Black cherry tree c. 1952 Schwetzingen, West Germany (in the US Zone)
This 30 foot tall black cherry tree stood in the garden next door to the house I lived in for about 5 years, between ages 5-10. The elderly gentleman, Herr Breunig, who owned the 3 story tall cherry tree, could no longer climb the tree to pick the cherries. He asked me to pick cherries for him and in return I could eat as many as I wanted and give as many buckets to my family as I wanted.
Every year I spent several weeks climbing from the top to the bottom picking cherries as they ripened. Herr Breunig would raise the empty buckets to me on a pulley system and I would lower the full buckets to ground level.
Cherries were a favorite of mine even before I picked cherries for our neighbor . Nothing better than an ice cold glass of milk and a bowl of cherries. My German friends and neighbors waited for me to die each cherry season, some thought I was sure to fall from this huge tree and the rest knew I would surely die from consuming milk and cherries together. They all believed that milk and cherries was a lethal combination, most likely because unpasteurized milk was commonly used and the quality of water was sometimes substandard. We got our milk from the PX so there wasn't any danger of the cherry/milk combo being lethal.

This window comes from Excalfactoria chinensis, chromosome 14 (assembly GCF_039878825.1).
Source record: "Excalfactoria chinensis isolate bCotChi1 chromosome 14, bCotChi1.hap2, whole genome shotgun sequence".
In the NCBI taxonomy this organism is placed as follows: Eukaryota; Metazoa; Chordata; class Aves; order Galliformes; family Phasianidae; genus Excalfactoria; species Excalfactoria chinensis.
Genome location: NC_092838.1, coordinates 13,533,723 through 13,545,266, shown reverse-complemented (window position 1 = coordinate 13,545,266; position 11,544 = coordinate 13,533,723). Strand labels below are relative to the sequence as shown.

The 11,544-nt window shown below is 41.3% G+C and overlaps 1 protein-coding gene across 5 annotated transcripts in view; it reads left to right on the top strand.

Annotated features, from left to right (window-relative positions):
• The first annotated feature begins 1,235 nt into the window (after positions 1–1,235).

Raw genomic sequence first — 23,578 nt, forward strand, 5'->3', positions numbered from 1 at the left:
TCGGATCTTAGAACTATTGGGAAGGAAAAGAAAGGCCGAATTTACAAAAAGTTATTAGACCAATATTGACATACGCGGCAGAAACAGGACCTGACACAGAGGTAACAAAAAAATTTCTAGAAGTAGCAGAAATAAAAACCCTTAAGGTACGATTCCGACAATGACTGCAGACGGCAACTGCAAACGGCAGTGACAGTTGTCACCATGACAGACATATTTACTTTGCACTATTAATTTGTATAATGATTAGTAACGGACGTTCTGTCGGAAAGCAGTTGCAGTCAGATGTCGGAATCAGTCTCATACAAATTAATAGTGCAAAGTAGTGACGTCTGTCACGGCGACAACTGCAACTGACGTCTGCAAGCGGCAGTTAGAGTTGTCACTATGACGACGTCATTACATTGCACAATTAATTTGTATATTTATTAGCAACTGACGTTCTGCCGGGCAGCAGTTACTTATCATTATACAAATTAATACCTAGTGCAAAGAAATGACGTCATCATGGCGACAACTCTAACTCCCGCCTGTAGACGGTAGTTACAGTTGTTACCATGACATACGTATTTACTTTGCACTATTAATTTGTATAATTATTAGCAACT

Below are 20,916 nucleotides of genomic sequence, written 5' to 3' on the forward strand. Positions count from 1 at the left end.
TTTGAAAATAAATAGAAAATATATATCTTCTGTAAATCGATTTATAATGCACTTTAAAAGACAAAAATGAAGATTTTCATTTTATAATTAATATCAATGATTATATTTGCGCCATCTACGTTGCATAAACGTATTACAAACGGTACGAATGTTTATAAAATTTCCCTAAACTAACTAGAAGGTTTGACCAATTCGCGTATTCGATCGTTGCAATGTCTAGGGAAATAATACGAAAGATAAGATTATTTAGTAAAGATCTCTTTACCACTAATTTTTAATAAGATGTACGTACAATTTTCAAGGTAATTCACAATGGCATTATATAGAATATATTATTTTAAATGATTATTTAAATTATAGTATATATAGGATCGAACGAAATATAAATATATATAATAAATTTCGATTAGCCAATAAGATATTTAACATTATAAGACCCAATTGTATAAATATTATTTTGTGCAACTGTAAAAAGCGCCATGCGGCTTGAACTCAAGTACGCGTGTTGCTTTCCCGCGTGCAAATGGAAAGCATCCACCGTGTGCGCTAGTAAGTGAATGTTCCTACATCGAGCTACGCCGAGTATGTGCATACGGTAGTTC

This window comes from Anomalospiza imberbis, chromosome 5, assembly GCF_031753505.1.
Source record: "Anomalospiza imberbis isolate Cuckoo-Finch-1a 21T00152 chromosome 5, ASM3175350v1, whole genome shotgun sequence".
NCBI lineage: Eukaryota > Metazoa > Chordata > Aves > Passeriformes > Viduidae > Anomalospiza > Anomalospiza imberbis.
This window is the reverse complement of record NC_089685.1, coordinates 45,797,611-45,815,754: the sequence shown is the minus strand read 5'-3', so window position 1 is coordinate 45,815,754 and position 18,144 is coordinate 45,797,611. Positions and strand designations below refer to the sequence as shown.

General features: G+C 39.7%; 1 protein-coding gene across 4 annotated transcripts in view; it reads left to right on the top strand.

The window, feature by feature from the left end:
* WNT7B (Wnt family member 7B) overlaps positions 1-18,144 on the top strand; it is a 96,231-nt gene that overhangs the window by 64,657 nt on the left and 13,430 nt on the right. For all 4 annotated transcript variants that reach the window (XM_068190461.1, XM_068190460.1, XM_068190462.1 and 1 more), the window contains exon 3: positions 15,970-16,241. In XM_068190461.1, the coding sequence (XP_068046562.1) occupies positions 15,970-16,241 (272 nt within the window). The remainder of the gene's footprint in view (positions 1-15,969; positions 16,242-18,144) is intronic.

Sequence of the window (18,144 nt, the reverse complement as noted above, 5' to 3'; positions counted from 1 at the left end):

I'm about 9 years old in this picture showing me standing on a wall that divided our gardens. It stood at about the 10 foot level of the tree and provided great access to the lowest branches. This is usually where I crossed over a main limb to the center trunk to climb higher up in the branches.
After we moved into Heidelberg proper, I did return for a couple of afternoons each summer to pick cherries until we came home to the states in 1956. When I returned to Schwetzingen many years later in 1989, the tree and Herr Breunig were both gone.
Can you smell those delicious cherries?
Thanks for stopping by!
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